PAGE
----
Top 50 Favorite/Best Classical – #18 Mozart Don Giovanni, K. 527

Wolfgang Amadeus Mozart appears once again on my list of Top 50 Favorite/Best Classical with his opera, Don Giovanni. This is where I have real beef with Peter Shaffer’s play turned movie, Amadeus. Aside from listening to Mozart’s symphonies, or piano music as I grew up, I never got into his operas until later in life. But I did watch the movie in the late 80s and early 90s. The film misrepresents the opera in a terrible way. Peter Shaffer’s version of Mozart writing the music of Don Giovanni implies that Mozart wrote the libretto as well. It doesn’t mention at all Lorenzo da Ponte. And he indicates Mozart wrote the opera in some way as a result of his domineering father dying just earlier in the year. The Commendatore, for Shaffer, was a representation of Mozart’s father casting down upon the poor boy. This interpretation of Don Giovanni made me want to avoid the opera, and for the longest time, I did. 

When I finally got over the impression from Shaffer’s Amadeus, I found that this opera is amazing in its construction and design. It’s an opera so full of life and playfulness, of joy and comedy and of terror and death. I’m not going to quote everything from conductor Daniel Barenboim’s excellent commentary on the opera (, but I do want to highlight one particular aspect of his analysis of Don Giovanni. 

“The introduction to the overture of Don Giovanni begins with the music which later announces the arrival of the Commendatore’s statue in the second act, which culminates in the hero’s demise. The end of the introduction follows uninterruptedly into the main Allegro; the repeated notes in the strings remain constant, yet transform the character of the music. In the introduction, they may seem to represent agitation or anguish, but as soon as they move from the violas and second violins to the celli, marking the end of the Andante, the gravity of the introduction is instantly transformed into an open Allegro. Although the speed of the repeated notes remains unchanged, the tempo is quadrupled and the harmony moves into major.

Don Giovanni is the perfect example of how a dramma giocoso embodies the very essence of music. Throughout the opera, the more the subjective situation of a character becomes tragic, the more comic is the objective situation and vice versa.”

It’s really impressive how well Mozart can weave between terror and joy, anguish and pleasure so deftly with each character or each scene. I do recommend reading the rest of Daniel Barenboim’s analysis, particularly to describe how Mozart and da Ponte develop the characters. There’s almost a Kafka Metamorphosis level of character development, where the climax for Don Giovanni might just be when he murders the Commendatore in the very first minutes of the opera, and the remainder is the eventual consequence of the climactic moment. Certainly Don Giovanni does not grow as a character, and is impulsive and obstinate to his demise.  One could even say the opera begins precisely with the climax right in its overture, the full D minor fanfare of death.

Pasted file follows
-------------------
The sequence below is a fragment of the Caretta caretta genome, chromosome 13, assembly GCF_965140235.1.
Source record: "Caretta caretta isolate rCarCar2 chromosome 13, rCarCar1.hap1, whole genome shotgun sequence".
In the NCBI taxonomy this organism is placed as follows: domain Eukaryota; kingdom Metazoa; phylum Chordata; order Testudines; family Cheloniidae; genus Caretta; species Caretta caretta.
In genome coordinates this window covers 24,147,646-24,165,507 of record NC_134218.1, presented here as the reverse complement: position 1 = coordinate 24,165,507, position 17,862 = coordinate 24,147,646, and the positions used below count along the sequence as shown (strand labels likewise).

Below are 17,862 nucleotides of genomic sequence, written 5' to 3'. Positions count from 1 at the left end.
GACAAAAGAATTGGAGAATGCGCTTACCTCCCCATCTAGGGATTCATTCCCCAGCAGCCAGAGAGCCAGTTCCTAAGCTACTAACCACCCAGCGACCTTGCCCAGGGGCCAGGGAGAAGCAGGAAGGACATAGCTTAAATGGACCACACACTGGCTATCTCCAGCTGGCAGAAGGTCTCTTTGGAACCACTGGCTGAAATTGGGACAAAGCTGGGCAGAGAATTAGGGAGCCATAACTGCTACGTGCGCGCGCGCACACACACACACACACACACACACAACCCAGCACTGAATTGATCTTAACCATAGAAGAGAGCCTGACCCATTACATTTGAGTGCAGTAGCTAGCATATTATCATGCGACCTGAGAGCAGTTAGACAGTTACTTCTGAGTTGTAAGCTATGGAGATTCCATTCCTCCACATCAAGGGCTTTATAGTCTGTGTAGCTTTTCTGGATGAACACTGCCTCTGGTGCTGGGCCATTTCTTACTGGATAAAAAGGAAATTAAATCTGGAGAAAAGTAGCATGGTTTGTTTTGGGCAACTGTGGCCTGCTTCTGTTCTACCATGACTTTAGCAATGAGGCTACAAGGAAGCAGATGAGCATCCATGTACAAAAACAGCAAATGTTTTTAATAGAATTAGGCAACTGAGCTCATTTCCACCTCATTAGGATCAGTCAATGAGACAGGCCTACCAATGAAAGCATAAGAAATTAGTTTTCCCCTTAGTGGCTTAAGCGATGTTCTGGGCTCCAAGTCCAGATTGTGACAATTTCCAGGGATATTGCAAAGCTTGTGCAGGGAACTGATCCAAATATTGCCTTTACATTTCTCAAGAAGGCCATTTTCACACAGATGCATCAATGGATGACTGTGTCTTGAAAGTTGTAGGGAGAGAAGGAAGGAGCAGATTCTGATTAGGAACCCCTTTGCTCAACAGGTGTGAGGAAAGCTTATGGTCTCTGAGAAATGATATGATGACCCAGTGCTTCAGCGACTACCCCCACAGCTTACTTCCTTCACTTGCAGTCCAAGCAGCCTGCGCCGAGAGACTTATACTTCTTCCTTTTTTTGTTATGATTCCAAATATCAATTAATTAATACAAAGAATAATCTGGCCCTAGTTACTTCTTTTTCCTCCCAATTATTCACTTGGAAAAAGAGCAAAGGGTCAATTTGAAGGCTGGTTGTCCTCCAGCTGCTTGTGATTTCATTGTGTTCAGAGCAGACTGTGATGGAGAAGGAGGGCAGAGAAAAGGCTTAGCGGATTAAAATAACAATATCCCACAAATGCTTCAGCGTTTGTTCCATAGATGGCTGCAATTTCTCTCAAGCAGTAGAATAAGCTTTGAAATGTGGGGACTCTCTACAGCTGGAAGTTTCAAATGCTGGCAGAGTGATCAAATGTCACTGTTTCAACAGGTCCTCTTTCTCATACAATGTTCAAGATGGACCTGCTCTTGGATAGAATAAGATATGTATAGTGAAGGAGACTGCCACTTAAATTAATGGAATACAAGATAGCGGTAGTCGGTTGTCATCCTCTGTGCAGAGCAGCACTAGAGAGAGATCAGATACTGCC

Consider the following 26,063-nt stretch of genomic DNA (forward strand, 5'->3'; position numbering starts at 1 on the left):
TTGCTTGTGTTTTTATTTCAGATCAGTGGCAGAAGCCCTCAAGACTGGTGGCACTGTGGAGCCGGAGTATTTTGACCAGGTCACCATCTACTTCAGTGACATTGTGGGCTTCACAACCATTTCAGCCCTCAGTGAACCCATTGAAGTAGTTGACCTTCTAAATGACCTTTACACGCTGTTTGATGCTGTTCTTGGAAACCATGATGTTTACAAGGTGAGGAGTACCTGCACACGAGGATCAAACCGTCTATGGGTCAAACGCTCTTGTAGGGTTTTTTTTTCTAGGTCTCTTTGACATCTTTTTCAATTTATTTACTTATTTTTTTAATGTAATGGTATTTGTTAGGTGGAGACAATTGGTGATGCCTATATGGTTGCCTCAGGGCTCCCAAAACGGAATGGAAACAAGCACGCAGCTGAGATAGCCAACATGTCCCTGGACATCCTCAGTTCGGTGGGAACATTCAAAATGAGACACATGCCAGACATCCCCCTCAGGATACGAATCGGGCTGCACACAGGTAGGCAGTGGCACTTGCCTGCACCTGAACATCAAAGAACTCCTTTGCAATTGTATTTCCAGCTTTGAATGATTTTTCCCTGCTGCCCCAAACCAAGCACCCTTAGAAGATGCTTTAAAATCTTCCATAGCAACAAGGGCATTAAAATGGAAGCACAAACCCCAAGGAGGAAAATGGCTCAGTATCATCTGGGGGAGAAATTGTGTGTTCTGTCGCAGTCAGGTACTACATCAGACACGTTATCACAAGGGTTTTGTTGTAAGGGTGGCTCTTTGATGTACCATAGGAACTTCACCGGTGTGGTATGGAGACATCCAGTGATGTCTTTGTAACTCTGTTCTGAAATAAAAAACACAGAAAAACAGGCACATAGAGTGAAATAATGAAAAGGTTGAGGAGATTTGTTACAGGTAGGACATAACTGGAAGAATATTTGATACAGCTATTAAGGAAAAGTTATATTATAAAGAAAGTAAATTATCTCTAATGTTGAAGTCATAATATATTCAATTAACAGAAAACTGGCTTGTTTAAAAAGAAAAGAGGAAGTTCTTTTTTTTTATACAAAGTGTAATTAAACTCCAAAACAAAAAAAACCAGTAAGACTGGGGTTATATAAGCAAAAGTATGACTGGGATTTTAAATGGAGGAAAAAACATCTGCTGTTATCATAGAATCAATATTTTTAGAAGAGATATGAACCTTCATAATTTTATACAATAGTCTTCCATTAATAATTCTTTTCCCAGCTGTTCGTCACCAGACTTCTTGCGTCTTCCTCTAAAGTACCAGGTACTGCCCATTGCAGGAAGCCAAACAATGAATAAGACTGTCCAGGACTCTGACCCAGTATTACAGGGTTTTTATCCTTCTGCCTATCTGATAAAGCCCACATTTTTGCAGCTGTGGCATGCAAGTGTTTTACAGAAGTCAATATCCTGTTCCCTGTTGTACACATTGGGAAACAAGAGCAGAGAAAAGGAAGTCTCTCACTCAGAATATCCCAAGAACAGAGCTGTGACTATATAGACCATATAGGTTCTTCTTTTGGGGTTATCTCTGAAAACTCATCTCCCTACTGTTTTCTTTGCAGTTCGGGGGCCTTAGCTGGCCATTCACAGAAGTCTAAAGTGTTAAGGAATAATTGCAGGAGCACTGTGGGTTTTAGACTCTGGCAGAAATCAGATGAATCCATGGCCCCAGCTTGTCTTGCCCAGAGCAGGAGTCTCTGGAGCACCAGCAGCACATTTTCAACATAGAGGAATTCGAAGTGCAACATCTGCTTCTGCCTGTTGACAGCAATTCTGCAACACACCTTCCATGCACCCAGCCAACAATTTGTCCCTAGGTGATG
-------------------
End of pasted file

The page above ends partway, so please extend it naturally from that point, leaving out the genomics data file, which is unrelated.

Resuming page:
Another aspect I find impressive with this opera is just how fast paced the scenes and music are, highlighting the quick-footed scoundrel staying one step ahead of captivity, all the way to the very end. It also lends to expressing how Don Giovanni’s world is collapsing around him. 

As for what to recommend for viewing pleasure, this opera is performed quite frequently, but there are two I think worth your time. One is a more traditional version, but it includes English subtitles for the English audience. 

The other is a more recent rendering with French subtitles for the Italian singing. Its stage setting is quite unique, but it also features a pretty amazing cast of singers, so it’s worth watching it as well. 

#18 – Mozart Don Giovanni, K. 527

#19 – Liszt Les Preludes, S. 97

#20 – Mozart Le Nozze di Figaro, K. 492

#21 – Tchaikovsky Swan Lake, Op. 20 

#22 – Mahler Symphony No. 2 in C minor

#23 – Tchaikovsky String Quartet No. 1 in D major, Op. 11

#24 – Williams Empire Strikes Back

#25 – Beethoven Piano Concerto No. 5 in Eb major, Op. 73

#26 – Bernstein West Side Story

#27 – Enescu – Octet for Strings in C major, Op. 7

#28 – Shostakovich String Quartet No. 8 in C minor, Op. 110

#29 – Mussorgsky Night on Bald Mountain

#30 – Webber Phantom of the Opera

#31 – Prokofiev Alexander Nevsky

#32 – Chopin Nocturne in Bb minor, Op. 9, No. 1

#33 – Debussy Images, Book 1, L110

#34 – Debussy Pour Le Piano, L. 95

#35 – Chaminade Guitare, Op. 32

#36 – Chopin Berceuse in Db major, Op. 57

#37 – Boulanger Nocturne pour violon et piano

#38 – Schönberg Les Miserables

#39 – Rachmaninoff Piano Concerto No. 2 in C minor, Op. 18

#40 – Miranda Hamilton

#41 – Strauss Salomé

#42 – Britten Peter Grimes

#43 – Loewe My Fair Lady

#44 – Liszt Mephisto Waltzes

#45 – Webber Evita

#46 – Poledouris Conan The Barbarian

#47 – Bernstein Trouble in Tahiti

#48 – Beethoven Symphony No. 5 in C minor, Op. 67

#49 – Chaminade La Lisonjera, Op. 50

#50 – Beethoven Coriolan Overture, Op. 62

Honorable Mention

Desmond Take Five

Wagner Die Walküre 

Puccini Tosca

Davis So What

Stravinsky Petroushka 

Wagner Tristan Und Isolde

Tchaikovsky Serenade for Strings

Williams Raiders of the Lost Ark

Verdi Aïda

Schoenberg Verklärte Nacht

Grisey Les espaces acoustiques

Gade – Octet for 4 violins, 2 violas, 2 violoncellos in F major, Op. 17

Schubert – Symphony No. 8 in B minor, D759

Leave comment

Your email address will not be published. Required fields are marked with *.